Hege Storhaug is a popular right-wing Norwegian cultural critic. Much of her career has been based on critiquing immigration and Islam. She is also the information director of Human Rights Service (HRS), which aims to research integration and immigration. HRS has also been criticized however, and Storhaug’s latest project makes it clear why.
Photo essay: You’re welcome, Hege Storhaug
HRS wants to «use visual resources to show our readers what’s happening in our beloved Norway.» The organization says Islam’s influence in Norway is growing quickly, especially in Oslo, and invites readers to send in evidence.
This isn’t a photo project, this is fear propaganda.
As an answer, Universitas photographed five Muslim students. Instead of doing it without permission, we got to know them. They believe the HRS project will contribute to fear, polarization, and increased recruitment to radical groups.
As Memoona Saleem told us, «People might be scared and too afraid to get to know Muslims or other people of a different ethnic or religious background than themselves. We might end up with a society where all ethnic or religious groups just keeps to themselves; unwilling to get to know with others.»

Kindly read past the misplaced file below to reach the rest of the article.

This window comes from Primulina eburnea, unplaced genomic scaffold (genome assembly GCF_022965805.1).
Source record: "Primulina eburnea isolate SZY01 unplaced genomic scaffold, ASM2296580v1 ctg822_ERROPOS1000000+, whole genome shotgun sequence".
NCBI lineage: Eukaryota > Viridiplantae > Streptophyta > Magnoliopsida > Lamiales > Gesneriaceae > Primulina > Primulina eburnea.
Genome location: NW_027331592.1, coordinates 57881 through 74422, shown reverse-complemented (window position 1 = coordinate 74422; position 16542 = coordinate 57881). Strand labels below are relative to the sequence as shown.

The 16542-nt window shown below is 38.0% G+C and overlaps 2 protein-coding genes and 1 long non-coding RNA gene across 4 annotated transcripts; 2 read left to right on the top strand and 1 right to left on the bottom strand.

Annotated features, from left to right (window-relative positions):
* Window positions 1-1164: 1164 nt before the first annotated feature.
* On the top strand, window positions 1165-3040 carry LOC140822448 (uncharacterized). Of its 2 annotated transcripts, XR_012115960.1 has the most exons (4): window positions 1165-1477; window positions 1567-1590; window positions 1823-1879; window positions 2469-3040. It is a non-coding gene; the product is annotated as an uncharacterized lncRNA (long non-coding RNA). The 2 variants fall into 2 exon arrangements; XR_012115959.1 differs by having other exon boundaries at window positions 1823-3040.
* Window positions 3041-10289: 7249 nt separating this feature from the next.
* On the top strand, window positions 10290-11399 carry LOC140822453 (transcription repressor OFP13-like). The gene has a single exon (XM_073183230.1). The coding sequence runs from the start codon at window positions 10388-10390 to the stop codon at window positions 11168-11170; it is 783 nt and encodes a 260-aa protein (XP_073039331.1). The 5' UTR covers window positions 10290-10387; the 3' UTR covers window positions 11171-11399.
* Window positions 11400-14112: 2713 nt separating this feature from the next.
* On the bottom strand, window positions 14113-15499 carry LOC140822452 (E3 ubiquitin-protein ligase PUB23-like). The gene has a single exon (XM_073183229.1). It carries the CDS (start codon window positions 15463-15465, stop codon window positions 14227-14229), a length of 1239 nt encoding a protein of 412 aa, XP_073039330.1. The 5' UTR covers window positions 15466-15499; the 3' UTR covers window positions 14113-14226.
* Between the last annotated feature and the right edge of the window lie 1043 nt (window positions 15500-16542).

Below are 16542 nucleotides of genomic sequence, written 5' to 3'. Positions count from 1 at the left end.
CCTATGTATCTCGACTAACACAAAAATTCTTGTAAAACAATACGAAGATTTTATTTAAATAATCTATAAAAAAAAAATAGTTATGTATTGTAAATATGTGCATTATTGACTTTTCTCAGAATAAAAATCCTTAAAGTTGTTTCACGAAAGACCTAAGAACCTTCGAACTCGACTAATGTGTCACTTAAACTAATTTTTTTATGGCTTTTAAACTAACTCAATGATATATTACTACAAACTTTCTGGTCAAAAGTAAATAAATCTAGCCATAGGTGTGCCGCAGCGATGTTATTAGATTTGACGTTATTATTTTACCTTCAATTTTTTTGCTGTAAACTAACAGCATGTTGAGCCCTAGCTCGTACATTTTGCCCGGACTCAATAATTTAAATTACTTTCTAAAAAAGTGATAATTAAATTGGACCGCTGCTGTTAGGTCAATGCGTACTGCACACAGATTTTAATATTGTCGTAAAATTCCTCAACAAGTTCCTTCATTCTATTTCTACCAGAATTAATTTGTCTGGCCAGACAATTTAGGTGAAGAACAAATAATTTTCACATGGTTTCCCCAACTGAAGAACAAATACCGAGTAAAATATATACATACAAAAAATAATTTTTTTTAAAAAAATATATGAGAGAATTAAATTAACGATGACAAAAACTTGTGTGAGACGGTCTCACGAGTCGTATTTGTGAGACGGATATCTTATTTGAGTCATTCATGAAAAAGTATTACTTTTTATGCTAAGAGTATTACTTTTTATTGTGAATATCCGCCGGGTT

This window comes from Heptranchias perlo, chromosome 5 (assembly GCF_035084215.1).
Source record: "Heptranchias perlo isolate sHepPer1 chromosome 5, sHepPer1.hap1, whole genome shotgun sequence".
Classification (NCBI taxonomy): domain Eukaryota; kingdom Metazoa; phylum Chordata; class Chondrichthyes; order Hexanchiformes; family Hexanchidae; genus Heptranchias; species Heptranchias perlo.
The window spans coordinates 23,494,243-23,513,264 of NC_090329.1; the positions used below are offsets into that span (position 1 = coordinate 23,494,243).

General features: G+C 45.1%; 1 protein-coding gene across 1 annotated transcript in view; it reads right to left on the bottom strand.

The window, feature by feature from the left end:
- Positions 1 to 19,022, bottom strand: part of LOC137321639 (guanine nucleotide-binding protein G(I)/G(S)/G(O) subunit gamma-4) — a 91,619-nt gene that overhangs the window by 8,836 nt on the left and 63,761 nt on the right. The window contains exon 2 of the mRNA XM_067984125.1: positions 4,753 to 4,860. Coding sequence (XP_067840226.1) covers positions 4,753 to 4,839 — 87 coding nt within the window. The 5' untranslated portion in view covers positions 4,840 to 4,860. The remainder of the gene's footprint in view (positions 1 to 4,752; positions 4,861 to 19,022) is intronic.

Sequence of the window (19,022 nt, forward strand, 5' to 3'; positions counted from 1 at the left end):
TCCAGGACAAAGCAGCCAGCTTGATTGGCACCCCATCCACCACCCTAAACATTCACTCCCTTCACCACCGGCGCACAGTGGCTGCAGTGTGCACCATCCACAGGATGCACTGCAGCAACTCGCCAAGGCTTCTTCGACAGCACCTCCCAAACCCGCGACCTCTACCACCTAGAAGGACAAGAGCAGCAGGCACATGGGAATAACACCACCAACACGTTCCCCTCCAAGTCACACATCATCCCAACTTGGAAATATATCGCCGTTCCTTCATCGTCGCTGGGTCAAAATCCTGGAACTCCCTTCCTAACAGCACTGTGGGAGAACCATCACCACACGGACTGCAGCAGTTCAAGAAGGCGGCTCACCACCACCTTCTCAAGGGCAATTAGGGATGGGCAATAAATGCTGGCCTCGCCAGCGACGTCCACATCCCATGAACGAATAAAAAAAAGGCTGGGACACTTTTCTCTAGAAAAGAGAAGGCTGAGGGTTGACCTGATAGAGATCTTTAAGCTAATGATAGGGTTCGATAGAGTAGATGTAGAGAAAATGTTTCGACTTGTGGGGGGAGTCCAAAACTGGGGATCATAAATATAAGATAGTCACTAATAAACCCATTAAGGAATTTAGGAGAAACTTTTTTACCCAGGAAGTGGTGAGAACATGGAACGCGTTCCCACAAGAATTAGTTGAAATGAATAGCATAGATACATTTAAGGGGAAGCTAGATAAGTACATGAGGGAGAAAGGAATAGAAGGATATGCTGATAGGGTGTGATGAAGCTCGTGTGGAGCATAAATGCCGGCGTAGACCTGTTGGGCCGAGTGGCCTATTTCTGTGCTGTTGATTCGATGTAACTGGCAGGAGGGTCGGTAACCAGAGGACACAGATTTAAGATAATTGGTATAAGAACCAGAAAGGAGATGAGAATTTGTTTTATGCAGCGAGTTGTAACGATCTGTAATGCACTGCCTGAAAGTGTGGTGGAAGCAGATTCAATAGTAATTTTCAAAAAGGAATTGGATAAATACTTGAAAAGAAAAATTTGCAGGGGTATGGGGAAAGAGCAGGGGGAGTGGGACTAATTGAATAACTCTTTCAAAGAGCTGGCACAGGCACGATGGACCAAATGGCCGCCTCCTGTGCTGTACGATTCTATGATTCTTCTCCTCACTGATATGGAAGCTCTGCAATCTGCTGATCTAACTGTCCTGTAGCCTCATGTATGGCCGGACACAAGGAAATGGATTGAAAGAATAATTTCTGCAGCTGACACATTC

Using pictures to create fear and hate is nothing new. HRS is not the first to use stigmatizing propaganda; history shows us how dangerous this kind of thinking can be. The Muslims being photographed are perfectly normal Norwegians on their way to a mosque each Friday, just like other Norwegians go to church on Sunday. Yet those images are used to support conspiracy theories about Muslims wanting to take over Norway.
Hege Storhaug compares the HRS project to street photography like Humans of New York, «just regular people documenting everyday life.» It’s hair raising to compare stigmatizing Muslims with photo journalism. Documentary photography is about getting close to your subject to better understand them. HRS isn’t telling people to meet or get to know the Muslims they take pictures of. HRS is creating hate, not understanding.